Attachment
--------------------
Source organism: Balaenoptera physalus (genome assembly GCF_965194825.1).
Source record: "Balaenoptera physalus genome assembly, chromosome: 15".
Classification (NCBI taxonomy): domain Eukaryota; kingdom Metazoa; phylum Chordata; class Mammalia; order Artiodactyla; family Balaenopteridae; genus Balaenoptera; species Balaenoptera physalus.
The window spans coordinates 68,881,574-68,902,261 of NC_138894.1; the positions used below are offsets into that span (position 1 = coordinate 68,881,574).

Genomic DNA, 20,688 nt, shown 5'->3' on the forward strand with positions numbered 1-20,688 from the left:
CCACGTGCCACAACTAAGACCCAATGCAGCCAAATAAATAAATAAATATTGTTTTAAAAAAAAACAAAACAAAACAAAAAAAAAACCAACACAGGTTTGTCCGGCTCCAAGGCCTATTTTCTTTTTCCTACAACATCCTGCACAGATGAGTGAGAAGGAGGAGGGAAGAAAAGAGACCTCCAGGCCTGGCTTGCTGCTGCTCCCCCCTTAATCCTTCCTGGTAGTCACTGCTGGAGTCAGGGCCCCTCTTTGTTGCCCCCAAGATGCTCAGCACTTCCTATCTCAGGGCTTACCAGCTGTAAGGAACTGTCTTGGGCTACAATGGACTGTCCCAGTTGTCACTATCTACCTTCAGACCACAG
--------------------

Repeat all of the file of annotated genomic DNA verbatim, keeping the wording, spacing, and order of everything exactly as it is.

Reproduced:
Source organism: Balaenoptera physalus (genome assembly GCF_965194825.1).
Source record: "Balaenoptera physalus genome assembly, chromosome: 15".
Classification (NCBI taxonomy): domain Eukaryota; kingdom Metazoa; phylum Chordata; class Mammalia; order Artiodactyla; family Balaenopteridae; genus Balaenoptera; species Balaenoptera physalus.
The window spans coordinates 68,881,574-68,902,261 of NC_138894.1; the positions used below are offsets into that span (position 1 = coordinate 68,881,574).

Genomic DNA, 20,688 nt, shown 5'->3' on the forward strand with positions numbered 1-20,688 from the left:
CCACGTGCCACAACTAAGACCCAATGCAGCCAAATAAATAAATAAATATTGTTTTAAAAAAAAACAAAACAAAACAAAAAAAAAACCAACACAGGTTTGTCCGGCTCCAAGGCCTATTTTCTTTTTCCTACAACATCCTGCACAGATGAGTGAGAAGGAGGAGGGAAGAAAAGAGACCTCCAGGCCTGGCTTGCTGCTGCTCCCCCCTTAATCCTTCCTGGTAGTCACTGCTGGAGTCAGGGCCCCTCTTTGTTGCCCCCAAGATGCTCAGCACTTCCTATCTCAGGGCTTACCAGCTGTAAGGAACTGTCTTGGGCTACAATGGACTGTCCCAGTTGTCACTATCTACCTTCAGACCACAG